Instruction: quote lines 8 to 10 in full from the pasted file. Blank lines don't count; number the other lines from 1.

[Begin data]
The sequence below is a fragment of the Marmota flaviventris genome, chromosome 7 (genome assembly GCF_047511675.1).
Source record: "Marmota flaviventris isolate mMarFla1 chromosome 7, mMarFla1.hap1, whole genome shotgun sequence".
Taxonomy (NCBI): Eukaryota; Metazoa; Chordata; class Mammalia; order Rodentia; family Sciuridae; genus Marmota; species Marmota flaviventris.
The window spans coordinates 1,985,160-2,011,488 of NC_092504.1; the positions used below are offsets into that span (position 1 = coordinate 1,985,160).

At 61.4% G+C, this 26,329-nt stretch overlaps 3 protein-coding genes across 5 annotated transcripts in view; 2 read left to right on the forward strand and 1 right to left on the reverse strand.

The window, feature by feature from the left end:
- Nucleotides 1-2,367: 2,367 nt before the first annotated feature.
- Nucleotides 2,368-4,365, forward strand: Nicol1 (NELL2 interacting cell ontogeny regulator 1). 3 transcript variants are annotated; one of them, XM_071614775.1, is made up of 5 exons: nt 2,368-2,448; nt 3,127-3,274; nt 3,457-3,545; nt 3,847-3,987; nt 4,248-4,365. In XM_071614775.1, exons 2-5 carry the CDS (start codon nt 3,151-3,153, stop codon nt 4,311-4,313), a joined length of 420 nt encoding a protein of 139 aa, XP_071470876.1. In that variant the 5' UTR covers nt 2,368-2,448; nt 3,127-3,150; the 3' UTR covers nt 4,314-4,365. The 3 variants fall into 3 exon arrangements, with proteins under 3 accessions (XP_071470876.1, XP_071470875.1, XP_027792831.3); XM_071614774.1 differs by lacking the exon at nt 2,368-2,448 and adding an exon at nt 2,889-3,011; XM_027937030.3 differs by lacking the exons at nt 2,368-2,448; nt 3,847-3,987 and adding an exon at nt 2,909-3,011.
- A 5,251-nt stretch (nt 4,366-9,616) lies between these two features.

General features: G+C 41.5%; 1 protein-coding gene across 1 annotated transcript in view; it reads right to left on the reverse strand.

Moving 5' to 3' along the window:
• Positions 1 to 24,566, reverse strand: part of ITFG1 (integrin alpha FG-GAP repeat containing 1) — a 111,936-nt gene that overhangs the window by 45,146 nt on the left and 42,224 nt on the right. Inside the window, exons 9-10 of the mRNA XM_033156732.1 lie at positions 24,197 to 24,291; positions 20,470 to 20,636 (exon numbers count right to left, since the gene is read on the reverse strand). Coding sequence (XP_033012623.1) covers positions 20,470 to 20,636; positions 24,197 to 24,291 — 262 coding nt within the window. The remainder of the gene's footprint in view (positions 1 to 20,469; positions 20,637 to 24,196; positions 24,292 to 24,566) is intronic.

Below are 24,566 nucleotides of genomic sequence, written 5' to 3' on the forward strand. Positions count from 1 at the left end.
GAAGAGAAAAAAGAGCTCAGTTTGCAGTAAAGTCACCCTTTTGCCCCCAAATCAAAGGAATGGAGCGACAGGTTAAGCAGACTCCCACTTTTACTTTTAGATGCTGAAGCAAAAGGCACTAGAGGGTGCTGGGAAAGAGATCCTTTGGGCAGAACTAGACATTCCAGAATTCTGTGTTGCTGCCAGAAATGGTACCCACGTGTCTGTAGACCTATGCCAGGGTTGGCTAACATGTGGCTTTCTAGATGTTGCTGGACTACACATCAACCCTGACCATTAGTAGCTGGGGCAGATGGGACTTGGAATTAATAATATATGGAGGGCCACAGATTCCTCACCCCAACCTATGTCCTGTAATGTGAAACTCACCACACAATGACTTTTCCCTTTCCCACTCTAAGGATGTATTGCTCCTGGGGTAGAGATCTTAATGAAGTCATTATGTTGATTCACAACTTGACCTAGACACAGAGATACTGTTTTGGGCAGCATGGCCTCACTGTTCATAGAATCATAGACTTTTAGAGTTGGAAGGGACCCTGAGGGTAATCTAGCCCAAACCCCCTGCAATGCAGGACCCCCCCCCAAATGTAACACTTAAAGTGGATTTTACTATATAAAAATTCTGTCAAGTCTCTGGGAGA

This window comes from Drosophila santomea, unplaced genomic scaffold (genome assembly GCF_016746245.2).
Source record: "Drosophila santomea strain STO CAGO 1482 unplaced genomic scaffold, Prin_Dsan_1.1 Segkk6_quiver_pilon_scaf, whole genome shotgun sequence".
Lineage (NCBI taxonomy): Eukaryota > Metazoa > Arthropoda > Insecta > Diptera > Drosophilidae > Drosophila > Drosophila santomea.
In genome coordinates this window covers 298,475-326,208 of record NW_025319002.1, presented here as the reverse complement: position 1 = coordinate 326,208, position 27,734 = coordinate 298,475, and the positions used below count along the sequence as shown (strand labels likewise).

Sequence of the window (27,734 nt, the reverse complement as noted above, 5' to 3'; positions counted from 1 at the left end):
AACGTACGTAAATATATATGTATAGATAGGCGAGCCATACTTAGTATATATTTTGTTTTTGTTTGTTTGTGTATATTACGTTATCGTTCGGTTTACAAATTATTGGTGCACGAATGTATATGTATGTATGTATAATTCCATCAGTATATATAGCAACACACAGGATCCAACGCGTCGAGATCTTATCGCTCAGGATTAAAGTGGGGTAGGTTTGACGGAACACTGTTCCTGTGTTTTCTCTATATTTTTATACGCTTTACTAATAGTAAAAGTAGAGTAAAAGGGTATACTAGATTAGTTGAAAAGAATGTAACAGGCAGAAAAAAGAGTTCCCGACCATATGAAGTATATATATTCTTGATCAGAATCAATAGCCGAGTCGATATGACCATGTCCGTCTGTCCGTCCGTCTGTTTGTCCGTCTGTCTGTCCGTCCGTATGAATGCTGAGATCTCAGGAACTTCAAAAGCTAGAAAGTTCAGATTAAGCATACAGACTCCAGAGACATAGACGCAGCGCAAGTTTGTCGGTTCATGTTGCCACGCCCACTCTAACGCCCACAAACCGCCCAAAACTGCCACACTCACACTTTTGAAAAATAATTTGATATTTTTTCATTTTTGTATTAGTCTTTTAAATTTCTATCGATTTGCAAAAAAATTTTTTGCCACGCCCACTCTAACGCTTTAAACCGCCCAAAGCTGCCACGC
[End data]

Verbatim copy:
- Nucleotides 2,368-4,365, forward strand: Nicol1 (NELL2 interacting cell ontogeny regulator 1). 3 transcript variants are annotated; one of them, XM_071614775.1, is made up of 5 exons: nt 2,368-2,448; nt 3,127-3,274; nt 3,457-3,545; nt 3,847-3,987; nt 4,248-4,365. In XM_071614775.1, exons 2-5 carry the CDS (start codon nt 3,151-3,153, stop codon nt 4,311-4,313), a joined length of 420 nt encoding a protein of 139 aa, XP_071470876.1. In that variant the 5' UTR covers nt 2,368-2,448; nt 3,127-3,150; the 3' UTR covers nt 4,314-4,365. The 3 variants fall into 3 exon arrangements, with proteins under 3 accessions (XP_071470876.1, XP_071470875.1, XP_027792831.3); XM_071614774.1 differs by lacking the exon at nt 2,368-2,448 and adding an exon at nt 2,889-3,011; XM_027937030.3 differs by lacking the exons at nt 2,368-2,448; nt 3,847-3,987 and adding an exon at nt 2,909-3,011.
- A 5,251-nt stretch (nt 4,366-9,616) lies between these two features.

General features: G+C 41.5%; 1 protein-coding gene across 1 annotated transcript in view; it reads right to left on the reverse strand.